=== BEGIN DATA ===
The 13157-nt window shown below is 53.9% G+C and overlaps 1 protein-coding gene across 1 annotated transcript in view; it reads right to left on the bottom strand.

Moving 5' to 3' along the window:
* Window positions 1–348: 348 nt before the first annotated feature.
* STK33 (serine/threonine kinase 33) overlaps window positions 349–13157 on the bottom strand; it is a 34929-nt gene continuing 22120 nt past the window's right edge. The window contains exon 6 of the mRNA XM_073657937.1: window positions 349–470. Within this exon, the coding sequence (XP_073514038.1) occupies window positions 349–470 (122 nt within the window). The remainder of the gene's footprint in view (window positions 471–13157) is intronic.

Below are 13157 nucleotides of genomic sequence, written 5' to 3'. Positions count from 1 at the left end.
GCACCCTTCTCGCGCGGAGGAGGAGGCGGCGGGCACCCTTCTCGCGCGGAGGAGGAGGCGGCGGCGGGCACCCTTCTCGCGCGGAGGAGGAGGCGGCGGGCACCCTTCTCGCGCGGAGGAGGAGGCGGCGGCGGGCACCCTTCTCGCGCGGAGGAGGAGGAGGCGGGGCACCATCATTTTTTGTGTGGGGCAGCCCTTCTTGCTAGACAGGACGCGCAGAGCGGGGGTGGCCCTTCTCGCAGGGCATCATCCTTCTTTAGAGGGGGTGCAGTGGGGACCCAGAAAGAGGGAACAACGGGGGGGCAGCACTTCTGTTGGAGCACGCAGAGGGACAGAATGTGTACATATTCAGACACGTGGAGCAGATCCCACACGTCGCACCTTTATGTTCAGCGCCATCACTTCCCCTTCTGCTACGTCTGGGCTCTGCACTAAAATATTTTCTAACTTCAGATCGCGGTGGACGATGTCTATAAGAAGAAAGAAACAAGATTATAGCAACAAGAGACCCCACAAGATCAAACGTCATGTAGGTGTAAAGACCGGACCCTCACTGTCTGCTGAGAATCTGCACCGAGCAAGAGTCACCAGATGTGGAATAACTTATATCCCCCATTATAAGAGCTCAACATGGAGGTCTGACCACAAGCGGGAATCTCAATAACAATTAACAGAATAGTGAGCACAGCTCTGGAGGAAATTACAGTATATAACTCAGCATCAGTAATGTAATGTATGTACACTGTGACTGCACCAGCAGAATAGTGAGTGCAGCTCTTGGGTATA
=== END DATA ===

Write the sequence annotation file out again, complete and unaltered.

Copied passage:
The 13157-nt window shown below is 53.9% G+C and overlaps 1 protein-coding gene across 1 annotated transcript in view; it reads right to left on the bottom strand.

Moving 5' to 3' along the window:
* Window positions 1–348: 348 nt before the first annotated feature.
* STK33 (serine/threonine kinase 33) overlaps window positions 349–13157 on the bottom strand; it is a 34929-nt gene continuing 22120 nt past the window's right edge. The window contains exon 6 of the mRNA XM_073657937.1: window positions 349–470. Within this exon, the coding sequence (XP_073514038.1) occupies window positions 349–470 (122 nt within the window). The remainder of the gene's footprint in view (window positions 471–13157) is intronic.

Below are 13157 nucleotides of genomic sequence, written 5' to 3'. Positions count from 1 at the left end.
GCACCCTTCTCGCGCGGAGGAGGAGGCGGCGGGCACCCTTCTCGCGCGGAGGAGGAGGCGGCGGCGGGCACCCTTCTCGCGCGGAGGAGGAGGCGGCGGGCACCCTTCTCGCGCGGAGGAGGAGGCGGCGGCGGGCACCCTTCTCGCGCGGAGGAGGAGGAGGCGGGGCACCATCATTTTTTGTGTGGGGCAGCCCTTCTTGCTAGACAGGACGCGCAGAGCGGGGGTGGCCCTTCTCGCAGGGCATCATCCTTCTTTAGAGGGGGTGCAGTGGGGACCCAGAAAGAGGGAACAACGGGGGGGCAGCACTTCTGTTGGAGCACGCAGAGGGACAGAATGTGTACATATTCAGACACGTGGAGCAGATCCCACACGTCGCACCTTTATGTTCAGCGCCATCACTTCCCCTTCTGCTACGTCTGGGCTCTGCACTAAAATATTTTCTAACTTCAGATCGCGGTGGACGATGTCTATAAGAAGAAAGAAACAAGATTATAGCAACAAGAGACCCCACAAGATCAAACGTCATGTAGGTGTAAAGACCGGACCCTCACTGTCTGCTGAGAATCTGCACCGAGCAAGAGTCACCAGATGTGGAATAACTTATATCCCCCATTATAAGAGCTCAACATGGAGGTCTGACCACAAGCGGGAATCTCAATAACAATTAACAGAATAGTGAGCACAGCTCTGGAGGAAATTACAGTATATAACTCAGCATCAGTAATGTAATGTATGTACACTGTGACTGCACCAGCAGAATAGTGAGTGCAGCTCTTGGGTATA